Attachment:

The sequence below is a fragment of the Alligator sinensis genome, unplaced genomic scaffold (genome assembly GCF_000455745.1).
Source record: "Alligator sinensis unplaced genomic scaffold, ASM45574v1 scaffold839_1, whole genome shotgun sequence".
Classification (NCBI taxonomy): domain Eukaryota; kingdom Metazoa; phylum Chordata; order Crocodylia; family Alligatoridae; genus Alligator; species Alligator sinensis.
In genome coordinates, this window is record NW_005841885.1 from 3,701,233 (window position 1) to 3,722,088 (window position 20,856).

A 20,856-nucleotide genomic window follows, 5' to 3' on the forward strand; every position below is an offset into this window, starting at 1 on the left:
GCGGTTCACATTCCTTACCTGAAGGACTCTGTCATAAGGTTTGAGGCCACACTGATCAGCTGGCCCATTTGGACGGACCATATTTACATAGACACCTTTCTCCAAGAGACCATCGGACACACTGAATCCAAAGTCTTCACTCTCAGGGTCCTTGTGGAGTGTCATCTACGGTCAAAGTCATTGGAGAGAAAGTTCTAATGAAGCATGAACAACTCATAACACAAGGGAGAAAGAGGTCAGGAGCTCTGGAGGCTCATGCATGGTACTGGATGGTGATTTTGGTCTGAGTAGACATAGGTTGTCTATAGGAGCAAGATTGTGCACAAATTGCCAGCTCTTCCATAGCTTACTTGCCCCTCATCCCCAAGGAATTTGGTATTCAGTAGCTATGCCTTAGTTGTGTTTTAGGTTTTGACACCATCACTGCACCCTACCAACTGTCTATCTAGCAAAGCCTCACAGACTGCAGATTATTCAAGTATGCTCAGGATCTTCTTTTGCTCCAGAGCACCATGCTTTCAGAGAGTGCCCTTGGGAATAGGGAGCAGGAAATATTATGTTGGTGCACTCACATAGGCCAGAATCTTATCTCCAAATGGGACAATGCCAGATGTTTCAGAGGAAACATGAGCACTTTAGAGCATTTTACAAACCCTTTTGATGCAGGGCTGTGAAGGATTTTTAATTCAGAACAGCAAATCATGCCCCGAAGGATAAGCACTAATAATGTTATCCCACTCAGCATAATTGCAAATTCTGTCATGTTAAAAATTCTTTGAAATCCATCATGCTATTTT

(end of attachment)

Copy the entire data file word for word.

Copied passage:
The sequence below is a fragment of the Alligator sinensis genome, unplaced genomic scaffold (genome assembly GCF_000455745.1).
Source record: "Alligator sinensis unplaced genomic scaffold, ASM45574v1 scaffold839_1, whole genome shotgun sequence".
Classification (NCBI taxonomy): domain Eukaryota; kingdom Metazoa; phylum Chordata; order Crocodylia; family Alligatoridae; genus Alligator; species Alligator sinensis.
In genome coordinates, this window is record NW_005841885.1 from 3,701,233 (window position 1) to 3,722,088 (window position 20,856).

A 20,856-nucleotide genomic window follows, 5' to 3' on the forward strand; every position below is an offset into this window, starting at 1 on the left:
GCGGTTCACATTCCTTACCTGAAGGACTCTGTCATAAGGTTTGAGGCCACACTGATCAGCTGGCCCATTTGGACGGACCATATTTACATAGACACCTTTCTCCAAGAGACCATCGGACACACTGAATCCAAAGTCTTCACTCTCAGGGTCCTTGTGGAGTGTCATCTACGGTCAAAGTCATTGGAGAGAAAGTTCTAATGAAGCATGAACAACTCATAACACAAGGGAGAAAGAGGTCAGGAGCTCTGGAGGCTCATGCATGGTACTGGATGGTGATTTTGGTCTGAGTAGACATAGGTTGTCTATAGGAGCAAGATTGTGCACAAATTGCCAGCTCTTCCATAGCTTACTTGCCCCTCATCCCCAAGGAATTTGGTATTCAGTAGCTATGCCTTAGTTGTGTTTTAGGTTTTGACACCATCACTGCACCCTACCAACTGTCTATCTAGCAAAGCCTCACAGACTGCAGATTATTCAAGTATGCTCAGGATCTTCTTTTGCTCCAGAGCACCATGCTTTCAGAGAGTGCCCTTGGGAATAGGGAGCAGGAAATATTATGTTGGTGCACTCACATAGGCCAGAATCTTATCTCCAAATGGGACAATGCCAGATGTTTCAGAGGAAACATGAGCACTTTAGAGCATTTTACAAACCCTTTTGATGCAGGGCTGTGAAGGATTTTTAATTCAGAACAGCAAATCATGCCCCGAAGGATAAGCACTAATAATGTTATCCCACTCAGCATAATTGCAAATTCTGTCATGTTAAAAATTCTTTGAAATCCATCATGCTATTTT